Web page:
4. Create a main LaTeX document with a separate class (.cls) file for controlling your layout, templates, and preferences. The main LaTeX document should control all package imports. 
  5. Split your thesis into different files according to your current thesis structure (hint: \include).
  6. Use BibTeX for bibliography management -- you won't regret it! Create an easily memorable list of books or articles that you use the most. I usually use in lowercase -- for instance: weick2001. Thus, I can now use \cite{weick2001} inside my LaTeX document. 
  7. Use Bibsonomy for looking up and reusing existing BibTeX definitions. 
  8. Remember to commit often and provide a meaningful description to your commit message. This makes it easier to follow the version history after three months.
  9. I keep all of my .tex documents in a separate folder. Also, I created folders for the PDF articles that I am using. Give the articles the same name as the reference name in your BibTeX bibliography.
  10. Keep all of your images in TIFF or PostScript format. It is easier for LaTeX to process and scale. 
  11. Use a good text editor with syntax highlighting and automatic indentation. Aquamacs and Vim are great on Mac OS X. On Windows, Notepad++ is a great solution.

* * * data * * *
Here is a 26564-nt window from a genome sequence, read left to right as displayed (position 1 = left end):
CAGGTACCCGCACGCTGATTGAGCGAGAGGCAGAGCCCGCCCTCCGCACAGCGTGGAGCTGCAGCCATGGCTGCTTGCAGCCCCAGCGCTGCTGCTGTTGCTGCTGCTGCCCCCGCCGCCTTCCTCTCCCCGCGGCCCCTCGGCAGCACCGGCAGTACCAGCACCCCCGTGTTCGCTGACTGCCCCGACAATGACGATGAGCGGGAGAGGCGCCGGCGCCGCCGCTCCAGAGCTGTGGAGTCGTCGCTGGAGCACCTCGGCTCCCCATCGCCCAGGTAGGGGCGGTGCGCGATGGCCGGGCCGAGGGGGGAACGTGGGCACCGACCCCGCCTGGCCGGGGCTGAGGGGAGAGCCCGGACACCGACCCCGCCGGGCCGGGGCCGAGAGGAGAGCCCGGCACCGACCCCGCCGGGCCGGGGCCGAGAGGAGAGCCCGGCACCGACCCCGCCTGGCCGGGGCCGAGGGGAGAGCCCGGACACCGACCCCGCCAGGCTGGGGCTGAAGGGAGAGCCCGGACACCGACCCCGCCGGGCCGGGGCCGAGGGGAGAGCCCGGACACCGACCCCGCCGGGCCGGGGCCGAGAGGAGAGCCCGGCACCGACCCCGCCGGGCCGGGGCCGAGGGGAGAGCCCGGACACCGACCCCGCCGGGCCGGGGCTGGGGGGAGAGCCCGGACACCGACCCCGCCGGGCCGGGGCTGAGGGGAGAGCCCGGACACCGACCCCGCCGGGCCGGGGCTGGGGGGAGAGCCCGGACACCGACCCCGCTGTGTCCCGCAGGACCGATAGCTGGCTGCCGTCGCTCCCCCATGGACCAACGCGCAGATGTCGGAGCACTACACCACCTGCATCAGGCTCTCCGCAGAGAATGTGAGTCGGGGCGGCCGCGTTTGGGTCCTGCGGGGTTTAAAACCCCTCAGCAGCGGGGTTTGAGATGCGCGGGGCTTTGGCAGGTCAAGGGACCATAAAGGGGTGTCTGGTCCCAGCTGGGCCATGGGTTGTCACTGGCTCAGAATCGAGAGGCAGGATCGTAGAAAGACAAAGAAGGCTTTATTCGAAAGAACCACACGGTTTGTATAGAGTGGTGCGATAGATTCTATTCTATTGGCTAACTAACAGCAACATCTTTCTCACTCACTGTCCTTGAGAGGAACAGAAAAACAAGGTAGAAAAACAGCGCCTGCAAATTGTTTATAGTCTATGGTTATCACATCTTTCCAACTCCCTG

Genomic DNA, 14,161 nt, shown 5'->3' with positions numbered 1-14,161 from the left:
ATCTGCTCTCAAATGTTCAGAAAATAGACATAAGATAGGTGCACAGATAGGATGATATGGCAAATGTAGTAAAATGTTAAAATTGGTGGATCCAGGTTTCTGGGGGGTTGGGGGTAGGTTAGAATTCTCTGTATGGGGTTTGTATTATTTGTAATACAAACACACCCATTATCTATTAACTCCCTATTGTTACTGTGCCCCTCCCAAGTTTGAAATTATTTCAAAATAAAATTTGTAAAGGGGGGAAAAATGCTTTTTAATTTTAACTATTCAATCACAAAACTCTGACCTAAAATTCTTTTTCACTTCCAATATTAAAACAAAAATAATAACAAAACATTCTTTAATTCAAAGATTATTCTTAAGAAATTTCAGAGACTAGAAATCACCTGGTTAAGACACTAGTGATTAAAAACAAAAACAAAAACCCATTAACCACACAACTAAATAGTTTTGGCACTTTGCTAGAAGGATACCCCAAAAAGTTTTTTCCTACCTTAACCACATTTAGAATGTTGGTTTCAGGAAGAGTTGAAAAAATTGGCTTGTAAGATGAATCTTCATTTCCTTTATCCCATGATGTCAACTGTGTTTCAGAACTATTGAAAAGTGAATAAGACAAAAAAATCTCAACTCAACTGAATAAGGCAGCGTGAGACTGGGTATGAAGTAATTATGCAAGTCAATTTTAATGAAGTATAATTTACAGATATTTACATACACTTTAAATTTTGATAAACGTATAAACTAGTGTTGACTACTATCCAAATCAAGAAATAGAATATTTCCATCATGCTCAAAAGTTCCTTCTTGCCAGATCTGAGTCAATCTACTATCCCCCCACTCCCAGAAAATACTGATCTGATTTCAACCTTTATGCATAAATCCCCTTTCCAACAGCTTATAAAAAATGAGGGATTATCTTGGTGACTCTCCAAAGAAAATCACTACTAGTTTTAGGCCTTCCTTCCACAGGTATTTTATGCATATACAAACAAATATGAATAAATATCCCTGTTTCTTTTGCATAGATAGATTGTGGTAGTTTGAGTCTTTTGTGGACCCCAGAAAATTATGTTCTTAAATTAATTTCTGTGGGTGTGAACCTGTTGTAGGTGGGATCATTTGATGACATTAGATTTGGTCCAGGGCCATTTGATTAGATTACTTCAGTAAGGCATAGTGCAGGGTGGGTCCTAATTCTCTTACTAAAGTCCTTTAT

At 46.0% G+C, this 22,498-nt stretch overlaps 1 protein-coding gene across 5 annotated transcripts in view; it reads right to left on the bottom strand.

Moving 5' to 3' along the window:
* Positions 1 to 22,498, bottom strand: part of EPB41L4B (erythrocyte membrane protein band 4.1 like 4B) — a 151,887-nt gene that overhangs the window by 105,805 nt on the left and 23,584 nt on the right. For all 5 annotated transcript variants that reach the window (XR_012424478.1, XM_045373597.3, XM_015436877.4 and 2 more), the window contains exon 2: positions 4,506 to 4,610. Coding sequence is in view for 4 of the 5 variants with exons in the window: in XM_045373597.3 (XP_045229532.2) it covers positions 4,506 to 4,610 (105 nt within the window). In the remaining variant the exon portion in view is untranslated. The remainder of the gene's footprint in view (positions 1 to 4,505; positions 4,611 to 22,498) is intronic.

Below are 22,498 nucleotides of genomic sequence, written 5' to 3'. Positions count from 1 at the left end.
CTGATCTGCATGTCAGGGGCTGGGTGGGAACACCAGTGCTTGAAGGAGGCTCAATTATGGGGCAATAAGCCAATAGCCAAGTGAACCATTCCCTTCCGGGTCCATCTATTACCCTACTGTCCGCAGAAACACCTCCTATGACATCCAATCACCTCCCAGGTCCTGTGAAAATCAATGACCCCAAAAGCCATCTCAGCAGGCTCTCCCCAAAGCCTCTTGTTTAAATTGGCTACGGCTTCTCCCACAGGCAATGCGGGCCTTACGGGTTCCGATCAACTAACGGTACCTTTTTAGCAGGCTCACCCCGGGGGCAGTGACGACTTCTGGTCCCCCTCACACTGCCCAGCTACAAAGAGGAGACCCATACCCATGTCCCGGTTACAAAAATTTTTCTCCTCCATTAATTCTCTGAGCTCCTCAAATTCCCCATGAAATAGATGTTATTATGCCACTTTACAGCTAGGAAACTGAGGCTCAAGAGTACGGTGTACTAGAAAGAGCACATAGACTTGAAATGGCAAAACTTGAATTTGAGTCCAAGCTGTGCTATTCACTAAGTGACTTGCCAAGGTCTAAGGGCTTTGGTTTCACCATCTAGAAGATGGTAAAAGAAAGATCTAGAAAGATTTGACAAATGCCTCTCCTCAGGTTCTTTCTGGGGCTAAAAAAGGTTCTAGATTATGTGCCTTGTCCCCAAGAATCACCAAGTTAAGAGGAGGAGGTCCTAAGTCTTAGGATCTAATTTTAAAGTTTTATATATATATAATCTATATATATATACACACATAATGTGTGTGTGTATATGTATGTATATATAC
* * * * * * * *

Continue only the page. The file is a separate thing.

12. Create automation scripts and shell aliases for building your PDF master document on the fly. This makes it easier for you to quickly generate a new master document. 
  13. When adding files to your repository, remember only to add the source files and not the binary output files that LaTeX or BibTeX generate -- it is not necessary, as these are simply derived from your source files!
These are my initial recommendations. I hope somebody might find them useful. Please leave any comments or feedback. And now, I am better off really getting started with my thesis work.

EDIT: Søren Vrist also recommends using this German web site for reusing citations for BibTeX. Thanks a lot for your recommendation, Søren. 


  1. Regarding reuse of citations I've also had great luck with

  2. Hey Søren. Thanks a lot for the comment and link. I will definitely reuse that in my work. :)